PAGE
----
Keeping Chickens and Livestock on Allotments

There is no law forbidding the keeping of animals on allotments.  In the past pigs or goats or other animals were kept, as well as pigeons.  Permission from the Council or landlord is required, and conditions must be clean, safe and not cause a nuisance.
For bees as well as getting agreement and you need to join the British Beekeepers Association.  BBKA gives advice and support, even school packs, and arranges the essential insurance cover which offers up to £5 million surety against public and product liability.  Most beekeepers are amateurs. Many more are needed to help the conservation of bees. Hives are suffering losses and poor production these days so that and the number of these essential pollinators is falling and there few or none left in the wild. Hives should be sited well away from other gardeners, perhaps uphill, and protected against intruders (and children) by a wire mesh fence; a screen (plastic net, wicker or whatever) may be needed to raise the flight line above the heads of other plot holders and there should be a permanent water supply near at hand. Contact .  They offer a wealth of information which includes a guide to first steps in bee keeping and a school pack. The HQ is The National Beekeeping Centre, National Agricultural Centre, Stoneleigh Park, Warwickshire CV8 2LG.

Chickens and rabbits are a special case.  Section 12 of the Allotment Act 1950 abolished contract-restraints on keeping hens and rabbits on allotment gardens. You must keep them safe and clean and well cared for, and not cause a nuisance, but you do not need permission to keep them and any restrictions made are not binding. Use this right gently, though.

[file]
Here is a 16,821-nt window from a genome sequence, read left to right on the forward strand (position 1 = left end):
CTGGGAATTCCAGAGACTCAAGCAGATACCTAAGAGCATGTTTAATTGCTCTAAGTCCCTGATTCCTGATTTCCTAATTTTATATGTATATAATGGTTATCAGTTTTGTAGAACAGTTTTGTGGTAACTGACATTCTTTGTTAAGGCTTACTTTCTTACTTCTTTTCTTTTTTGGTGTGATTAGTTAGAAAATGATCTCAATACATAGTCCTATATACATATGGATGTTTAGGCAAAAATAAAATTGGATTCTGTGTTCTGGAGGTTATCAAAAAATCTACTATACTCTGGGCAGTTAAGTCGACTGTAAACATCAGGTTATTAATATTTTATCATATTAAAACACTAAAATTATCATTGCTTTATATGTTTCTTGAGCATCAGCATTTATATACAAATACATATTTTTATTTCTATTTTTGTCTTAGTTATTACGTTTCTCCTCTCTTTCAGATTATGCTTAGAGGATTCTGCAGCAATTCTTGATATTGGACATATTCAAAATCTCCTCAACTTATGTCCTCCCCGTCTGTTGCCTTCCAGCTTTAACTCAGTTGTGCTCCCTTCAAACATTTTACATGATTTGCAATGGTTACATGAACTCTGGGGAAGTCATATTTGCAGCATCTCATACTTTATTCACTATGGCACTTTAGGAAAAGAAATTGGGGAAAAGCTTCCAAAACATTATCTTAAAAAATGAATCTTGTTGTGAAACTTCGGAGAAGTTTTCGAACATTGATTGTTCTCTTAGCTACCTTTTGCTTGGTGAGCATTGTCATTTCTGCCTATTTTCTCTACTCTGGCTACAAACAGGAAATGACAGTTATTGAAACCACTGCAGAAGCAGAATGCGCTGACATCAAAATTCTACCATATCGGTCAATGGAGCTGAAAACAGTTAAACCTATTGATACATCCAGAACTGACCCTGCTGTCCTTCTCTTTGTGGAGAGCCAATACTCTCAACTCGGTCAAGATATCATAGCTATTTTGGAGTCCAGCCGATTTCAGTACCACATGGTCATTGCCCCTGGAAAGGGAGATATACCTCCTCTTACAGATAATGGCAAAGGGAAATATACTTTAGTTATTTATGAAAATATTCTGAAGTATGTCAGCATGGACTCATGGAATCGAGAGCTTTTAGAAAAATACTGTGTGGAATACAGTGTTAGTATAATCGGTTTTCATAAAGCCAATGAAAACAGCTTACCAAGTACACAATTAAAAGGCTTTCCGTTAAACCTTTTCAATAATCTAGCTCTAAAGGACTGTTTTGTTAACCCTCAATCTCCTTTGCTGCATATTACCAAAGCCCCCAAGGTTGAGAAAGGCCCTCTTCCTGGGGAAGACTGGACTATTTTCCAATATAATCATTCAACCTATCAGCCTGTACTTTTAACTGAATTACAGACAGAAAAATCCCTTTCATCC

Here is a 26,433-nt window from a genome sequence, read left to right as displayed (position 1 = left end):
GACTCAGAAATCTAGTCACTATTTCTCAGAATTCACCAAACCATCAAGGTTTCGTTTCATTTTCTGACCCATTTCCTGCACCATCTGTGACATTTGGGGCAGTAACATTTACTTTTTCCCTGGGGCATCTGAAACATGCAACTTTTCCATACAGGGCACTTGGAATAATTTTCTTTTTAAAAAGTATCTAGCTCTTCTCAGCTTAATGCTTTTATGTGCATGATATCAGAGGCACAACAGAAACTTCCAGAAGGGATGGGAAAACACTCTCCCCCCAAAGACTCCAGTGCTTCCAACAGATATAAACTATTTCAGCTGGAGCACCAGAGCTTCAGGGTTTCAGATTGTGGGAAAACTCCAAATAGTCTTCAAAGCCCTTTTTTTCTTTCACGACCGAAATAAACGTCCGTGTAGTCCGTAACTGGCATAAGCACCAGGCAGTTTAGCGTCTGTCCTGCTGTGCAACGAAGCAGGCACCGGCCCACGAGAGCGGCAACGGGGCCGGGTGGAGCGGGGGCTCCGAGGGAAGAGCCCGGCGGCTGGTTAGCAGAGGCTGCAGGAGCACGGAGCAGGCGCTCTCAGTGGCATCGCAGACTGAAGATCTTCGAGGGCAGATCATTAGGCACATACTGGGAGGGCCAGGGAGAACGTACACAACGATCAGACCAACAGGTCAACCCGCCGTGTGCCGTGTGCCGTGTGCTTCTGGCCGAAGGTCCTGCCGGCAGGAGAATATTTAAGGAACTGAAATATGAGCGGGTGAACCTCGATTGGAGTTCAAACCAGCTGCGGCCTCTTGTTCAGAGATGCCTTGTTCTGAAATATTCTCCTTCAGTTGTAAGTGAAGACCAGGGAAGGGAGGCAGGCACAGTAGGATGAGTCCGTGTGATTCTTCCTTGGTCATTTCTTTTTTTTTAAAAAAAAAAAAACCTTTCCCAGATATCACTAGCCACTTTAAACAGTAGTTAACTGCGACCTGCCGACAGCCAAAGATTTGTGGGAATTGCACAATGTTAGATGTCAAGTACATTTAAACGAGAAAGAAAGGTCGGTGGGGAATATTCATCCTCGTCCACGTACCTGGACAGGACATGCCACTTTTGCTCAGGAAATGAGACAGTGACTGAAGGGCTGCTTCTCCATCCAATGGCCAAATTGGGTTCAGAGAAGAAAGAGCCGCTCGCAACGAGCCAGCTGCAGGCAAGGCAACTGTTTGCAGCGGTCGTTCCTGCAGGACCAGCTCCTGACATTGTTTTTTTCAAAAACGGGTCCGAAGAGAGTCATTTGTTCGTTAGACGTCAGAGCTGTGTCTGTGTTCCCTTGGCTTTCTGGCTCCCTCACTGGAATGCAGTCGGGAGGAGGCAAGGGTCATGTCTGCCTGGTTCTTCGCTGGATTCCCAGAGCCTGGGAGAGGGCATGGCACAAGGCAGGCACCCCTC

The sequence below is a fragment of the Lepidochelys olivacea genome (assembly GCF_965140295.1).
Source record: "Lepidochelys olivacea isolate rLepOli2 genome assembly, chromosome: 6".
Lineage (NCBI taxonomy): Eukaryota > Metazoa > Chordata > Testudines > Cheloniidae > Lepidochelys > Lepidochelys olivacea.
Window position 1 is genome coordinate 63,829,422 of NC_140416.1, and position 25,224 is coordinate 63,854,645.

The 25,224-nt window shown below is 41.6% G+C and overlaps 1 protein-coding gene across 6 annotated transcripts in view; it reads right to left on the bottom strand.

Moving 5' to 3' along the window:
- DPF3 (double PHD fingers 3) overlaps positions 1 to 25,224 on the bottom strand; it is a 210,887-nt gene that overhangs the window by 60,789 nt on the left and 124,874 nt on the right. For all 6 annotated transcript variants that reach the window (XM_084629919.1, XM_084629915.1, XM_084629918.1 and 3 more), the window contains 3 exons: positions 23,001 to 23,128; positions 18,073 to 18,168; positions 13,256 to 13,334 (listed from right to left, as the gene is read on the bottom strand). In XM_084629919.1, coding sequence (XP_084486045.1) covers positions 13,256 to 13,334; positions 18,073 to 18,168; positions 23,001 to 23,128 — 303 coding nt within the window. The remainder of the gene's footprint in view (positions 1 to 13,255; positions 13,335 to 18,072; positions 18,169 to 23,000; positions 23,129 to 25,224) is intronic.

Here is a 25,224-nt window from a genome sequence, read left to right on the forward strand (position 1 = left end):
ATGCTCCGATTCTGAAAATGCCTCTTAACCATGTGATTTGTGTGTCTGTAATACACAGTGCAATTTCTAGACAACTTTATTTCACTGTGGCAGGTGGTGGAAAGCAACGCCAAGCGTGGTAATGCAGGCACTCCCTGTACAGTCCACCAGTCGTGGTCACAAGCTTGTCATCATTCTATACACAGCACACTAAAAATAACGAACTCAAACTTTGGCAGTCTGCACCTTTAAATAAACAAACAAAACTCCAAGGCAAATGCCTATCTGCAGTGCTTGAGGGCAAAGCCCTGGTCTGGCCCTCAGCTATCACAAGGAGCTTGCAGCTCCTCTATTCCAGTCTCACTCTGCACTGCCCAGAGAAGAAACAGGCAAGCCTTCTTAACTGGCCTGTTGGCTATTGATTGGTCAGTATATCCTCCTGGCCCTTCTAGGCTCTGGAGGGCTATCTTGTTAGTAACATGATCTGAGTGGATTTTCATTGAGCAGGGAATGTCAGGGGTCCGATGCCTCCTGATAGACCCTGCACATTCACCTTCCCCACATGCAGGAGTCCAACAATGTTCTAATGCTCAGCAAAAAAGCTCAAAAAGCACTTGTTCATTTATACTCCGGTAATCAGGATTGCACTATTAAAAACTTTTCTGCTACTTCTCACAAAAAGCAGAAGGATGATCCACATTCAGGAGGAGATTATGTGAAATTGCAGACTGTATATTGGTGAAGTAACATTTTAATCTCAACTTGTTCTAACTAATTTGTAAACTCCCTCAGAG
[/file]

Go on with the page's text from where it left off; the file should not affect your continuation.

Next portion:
They are part of the production cycle of your plot, converting waste or surplus produce into feathers, meat, (or with rabbits, skins if wanted), and eggs and fertilizer: or in the case of bees pollination and honey.  If you are going to use them as such it is important not to turn them into pets. Make sure they live and die contentedly, but do not turn them into a children's zoo. Chickens, because of their companionable ways and friendly clucking can become firm favourites,so if you are worried go mainly  egg production - be sure to select the appropriate breed at the outset and do not get many birds (six is enough to start with). Some breeds are developed for meat, some for laying; others are more all-round in their performance.  Or you may go for a traditional or rare breed.  On small plots bantams may be best.  F. Raymond's pamphlet "Hens in Your Garden" (Kitchen Garden Publications) is a cheerful introduction you might beg, borrow or buy.

A group of Friends who get together on one or more plots, perhaps using the surpluses of the field,  may achieve something like a mini urban farm, with educational and social benefits.